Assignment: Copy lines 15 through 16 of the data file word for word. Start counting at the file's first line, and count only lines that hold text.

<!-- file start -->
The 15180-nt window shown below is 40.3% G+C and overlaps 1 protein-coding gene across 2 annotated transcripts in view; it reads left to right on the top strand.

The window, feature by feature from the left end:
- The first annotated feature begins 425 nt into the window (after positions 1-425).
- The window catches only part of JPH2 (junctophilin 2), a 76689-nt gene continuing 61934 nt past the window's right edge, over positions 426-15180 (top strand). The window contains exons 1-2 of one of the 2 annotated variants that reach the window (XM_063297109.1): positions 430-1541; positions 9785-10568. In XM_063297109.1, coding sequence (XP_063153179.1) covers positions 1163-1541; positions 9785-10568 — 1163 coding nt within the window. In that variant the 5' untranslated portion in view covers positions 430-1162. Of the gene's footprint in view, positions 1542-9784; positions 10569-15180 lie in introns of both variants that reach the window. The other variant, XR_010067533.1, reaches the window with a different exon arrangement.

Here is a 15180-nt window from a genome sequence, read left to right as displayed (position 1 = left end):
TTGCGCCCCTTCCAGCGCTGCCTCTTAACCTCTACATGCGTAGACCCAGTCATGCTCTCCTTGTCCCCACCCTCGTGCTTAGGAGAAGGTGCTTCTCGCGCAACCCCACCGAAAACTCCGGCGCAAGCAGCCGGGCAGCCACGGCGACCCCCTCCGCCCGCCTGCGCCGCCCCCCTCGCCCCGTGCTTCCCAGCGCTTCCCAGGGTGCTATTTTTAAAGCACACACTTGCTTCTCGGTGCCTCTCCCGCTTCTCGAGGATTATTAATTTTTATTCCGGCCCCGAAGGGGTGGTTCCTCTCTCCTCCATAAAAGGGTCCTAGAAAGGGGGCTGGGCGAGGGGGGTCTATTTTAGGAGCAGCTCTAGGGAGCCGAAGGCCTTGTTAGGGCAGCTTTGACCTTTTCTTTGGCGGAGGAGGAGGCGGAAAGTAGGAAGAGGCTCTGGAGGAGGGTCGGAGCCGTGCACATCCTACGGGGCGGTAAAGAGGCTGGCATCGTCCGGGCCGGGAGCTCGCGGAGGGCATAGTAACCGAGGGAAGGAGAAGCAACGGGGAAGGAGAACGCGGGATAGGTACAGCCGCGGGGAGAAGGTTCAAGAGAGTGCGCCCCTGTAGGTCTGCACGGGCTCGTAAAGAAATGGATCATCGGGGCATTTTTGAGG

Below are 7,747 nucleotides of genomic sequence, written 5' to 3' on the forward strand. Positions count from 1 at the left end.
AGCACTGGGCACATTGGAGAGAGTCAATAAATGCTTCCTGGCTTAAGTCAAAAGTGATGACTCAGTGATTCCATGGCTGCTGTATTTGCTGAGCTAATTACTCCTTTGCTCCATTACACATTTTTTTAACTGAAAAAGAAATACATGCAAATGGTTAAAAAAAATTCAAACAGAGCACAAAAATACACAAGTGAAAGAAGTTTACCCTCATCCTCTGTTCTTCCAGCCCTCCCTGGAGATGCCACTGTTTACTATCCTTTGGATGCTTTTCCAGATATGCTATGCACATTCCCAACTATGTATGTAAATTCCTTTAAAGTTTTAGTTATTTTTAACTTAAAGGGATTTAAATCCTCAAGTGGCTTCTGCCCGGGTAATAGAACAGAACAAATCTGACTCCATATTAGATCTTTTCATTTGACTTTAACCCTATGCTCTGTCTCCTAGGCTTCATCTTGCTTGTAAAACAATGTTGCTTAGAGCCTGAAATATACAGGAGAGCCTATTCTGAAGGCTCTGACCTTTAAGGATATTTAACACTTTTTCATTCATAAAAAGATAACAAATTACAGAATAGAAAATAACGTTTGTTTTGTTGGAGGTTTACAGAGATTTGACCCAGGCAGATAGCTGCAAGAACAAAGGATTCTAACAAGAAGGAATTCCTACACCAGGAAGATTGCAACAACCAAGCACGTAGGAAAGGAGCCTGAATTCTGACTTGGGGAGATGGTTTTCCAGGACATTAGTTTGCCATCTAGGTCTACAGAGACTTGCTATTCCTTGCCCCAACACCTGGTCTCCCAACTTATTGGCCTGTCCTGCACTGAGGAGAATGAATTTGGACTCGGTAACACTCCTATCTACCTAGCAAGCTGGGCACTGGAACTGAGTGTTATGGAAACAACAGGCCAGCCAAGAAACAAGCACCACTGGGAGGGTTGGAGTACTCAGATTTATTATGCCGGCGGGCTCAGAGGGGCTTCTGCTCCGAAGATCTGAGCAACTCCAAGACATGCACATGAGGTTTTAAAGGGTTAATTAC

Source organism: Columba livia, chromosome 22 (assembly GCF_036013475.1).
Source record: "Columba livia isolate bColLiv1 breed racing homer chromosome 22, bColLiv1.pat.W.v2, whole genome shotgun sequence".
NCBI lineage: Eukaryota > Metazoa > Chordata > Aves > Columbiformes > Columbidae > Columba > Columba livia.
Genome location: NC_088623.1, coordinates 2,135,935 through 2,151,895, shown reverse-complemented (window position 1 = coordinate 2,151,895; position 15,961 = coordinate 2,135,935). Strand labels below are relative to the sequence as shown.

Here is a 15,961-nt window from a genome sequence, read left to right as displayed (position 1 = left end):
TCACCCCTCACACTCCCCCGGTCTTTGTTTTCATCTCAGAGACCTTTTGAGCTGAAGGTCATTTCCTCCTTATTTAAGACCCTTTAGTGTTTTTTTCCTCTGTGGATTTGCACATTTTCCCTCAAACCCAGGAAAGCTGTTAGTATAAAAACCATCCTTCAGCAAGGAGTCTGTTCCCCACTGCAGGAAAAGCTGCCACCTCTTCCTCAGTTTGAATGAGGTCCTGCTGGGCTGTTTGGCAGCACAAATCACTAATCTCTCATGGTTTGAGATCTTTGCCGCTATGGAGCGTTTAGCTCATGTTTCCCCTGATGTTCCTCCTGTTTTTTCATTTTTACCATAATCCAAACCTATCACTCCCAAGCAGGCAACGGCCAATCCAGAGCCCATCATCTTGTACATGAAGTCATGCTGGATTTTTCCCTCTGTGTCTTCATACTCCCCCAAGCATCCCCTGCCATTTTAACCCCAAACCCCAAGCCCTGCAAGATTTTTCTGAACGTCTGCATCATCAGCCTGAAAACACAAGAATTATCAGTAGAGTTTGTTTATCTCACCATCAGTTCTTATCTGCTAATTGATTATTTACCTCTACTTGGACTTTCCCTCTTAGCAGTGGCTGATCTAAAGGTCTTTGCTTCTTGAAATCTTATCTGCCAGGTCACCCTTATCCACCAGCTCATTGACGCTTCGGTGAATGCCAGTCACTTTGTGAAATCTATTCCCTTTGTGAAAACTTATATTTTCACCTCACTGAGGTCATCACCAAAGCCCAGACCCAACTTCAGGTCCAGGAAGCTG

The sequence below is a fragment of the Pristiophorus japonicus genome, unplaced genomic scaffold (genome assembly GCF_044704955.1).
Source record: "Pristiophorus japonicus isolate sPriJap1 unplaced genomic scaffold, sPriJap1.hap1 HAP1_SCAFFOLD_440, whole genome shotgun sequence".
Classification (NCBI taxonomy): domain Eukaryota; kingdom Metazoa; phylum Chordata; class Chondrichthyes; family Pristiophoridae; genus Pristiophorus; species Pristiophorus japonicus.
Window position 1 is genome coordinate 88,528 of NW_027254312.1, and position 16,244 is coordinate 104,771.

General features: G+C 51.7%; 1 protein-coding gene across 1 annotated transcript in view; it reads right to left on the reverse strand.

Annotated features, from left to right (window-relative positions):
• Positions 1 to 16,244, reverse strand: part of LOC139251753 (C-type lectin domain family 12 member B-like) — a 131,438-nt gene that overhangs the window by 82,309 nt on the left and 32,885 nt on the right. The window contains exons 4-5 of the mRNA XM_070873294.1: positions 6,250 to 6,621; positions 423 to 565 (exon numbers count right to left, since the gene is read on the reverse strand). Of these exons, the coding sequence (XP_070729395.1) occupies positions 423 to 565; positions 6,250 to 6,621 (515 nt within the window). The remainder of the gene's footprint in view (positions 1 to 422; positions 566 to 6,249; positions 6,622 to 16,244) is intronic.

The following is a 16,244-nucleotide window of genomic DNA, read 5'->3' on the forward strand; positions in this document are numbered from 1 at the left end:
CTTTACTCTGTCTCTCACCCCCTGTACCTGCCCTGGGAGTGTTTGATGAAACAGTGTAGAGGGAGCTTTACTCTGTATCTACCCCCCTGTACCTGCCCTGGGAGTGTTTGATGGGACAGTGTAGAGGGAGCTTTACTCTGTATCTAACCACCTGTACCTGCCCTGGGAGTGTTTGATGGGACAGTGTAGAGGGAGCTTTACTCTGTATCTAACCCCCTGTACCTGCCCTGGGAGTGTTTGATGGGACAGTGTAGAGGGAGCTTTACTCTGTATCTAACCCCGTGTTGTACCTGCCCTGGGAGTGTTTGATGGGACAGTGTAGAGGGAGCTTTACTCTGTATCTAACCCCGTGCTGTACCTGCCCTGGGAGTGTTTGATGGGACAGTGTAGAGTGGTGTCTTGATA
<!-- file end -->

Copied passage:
The sequence below is a fragment of the Pristiophorus japonicus genome, unplaced genomic scaffold (genome assembly GCF_044704955.1).
Source record: "Pristiophorus japonicus isolate sPriJap1 unplaced genomic scaffold, sPriJap1.hap1 HAP1_SCAFFOLD_440, whole genome shotgun sequence".